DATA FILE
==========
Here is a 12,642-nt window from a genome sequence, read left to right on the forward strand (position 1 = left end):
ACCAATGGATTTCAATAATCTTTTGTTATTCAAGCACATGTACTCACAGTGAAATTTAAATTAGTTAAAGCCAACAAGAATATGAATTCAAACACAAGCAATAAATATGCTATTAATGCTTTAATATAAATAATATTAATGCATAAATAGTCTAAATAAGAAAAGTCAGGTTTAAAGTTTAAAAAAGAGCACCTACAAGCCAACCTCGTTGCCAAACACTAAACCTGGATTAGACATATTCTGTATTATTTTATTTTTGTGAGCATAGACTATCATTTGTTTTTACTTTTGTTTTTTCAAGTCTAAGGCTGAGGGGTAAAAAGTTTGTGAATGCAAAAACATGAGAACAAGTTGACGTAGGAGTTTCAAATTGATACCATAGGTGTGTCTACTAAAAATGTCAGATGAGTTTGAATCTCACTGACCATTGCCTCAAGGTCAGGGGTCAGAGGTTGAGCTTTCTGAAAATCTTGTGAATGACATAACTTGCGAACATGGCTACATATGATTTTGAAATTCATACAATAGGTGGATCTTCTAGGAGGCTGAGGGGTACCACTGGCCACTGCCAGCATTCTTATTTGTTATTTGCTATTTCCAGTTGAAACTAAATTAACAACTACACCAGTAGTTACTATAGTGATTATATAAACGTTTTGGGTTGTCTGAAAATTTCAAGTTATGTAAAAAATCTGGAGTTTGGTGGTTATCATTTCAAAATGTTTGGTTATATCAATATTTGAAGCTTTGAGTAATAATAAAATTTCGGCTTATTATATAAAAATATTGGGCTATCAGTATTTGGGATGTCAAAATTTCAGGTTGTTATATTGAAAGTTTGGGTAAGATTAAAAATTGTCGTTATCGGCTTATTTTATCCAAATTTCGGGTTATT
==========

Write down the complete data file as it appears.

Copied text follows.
Here is a 12,642-nt window from a genome sequence, read left to right on the forward strand (position 1 = left end):
ACCAATGGATTTCAATAATCTTTTGTTATTCAAGCACATGTACTCACAGTGAAATTTAAATTAGTTAAAGCCAACAAGAATATGAATTCAAACACAAGCAATAAATATGCTATTAATGCTTTAATATAAATAATATTAATGCATAAATAGTCTAAATAAGAAAAGTCAGGTTTAAAGTTTAAAAAAGAGCACCTACAAGCCAACCTCGTTGCCAAACACTAAACCTGGATTAGACATATTCTGTATTATTTTATTTTTGTGAGCATAGACTATCATTTGTTTTTACTTTTGTTTTTTCAAGTCTAAGGCTGAGGGGTAAAAAGTTTGTGAATGCAAAAACATGAGAACAAGTTGACGTAGGAGTTTCAAATTGATACCATAGGTGTGTCTACTAAAAATGTCAGATGAGTTTGAATCTCACTGACCATTGCCTCAAGGTCAGGGGTCAGAGGTTGAGCTTTCTGAAAATCTTGTGAATGACATAACTTGCGAACATGGCTACATATGATTTTGAAATTCATACAATAGGTGGATCTTCTAGGAGGCTGAGGGGTACCACTGGCCACTGCCAGCATTCTTATTTGTTATTTGCTATTTCCAGTTGAAACTAAATTAACAACTACACCAGTAGTTACTATAGTGATTATATAAACGTTTTGGGTTGTCTGAAAATTTCAAGTTATGTAAAAAATCTGGAGTTTGGTGGTTATCATTTCAAAATGTTTGGTTATATCAATATTTGAAGCTTTGAGTAATAATAAAATTTCGGCTTATTATATAAAAATATTGGGCTATCAGTATTTGGGATGTCAAAATTTCAGGTTGTTATATTGAAAGTTTGGGTAAGATTAAAAATTGTCGTTATCGGCTTATTTTATCCAAATTTCGGGTTATT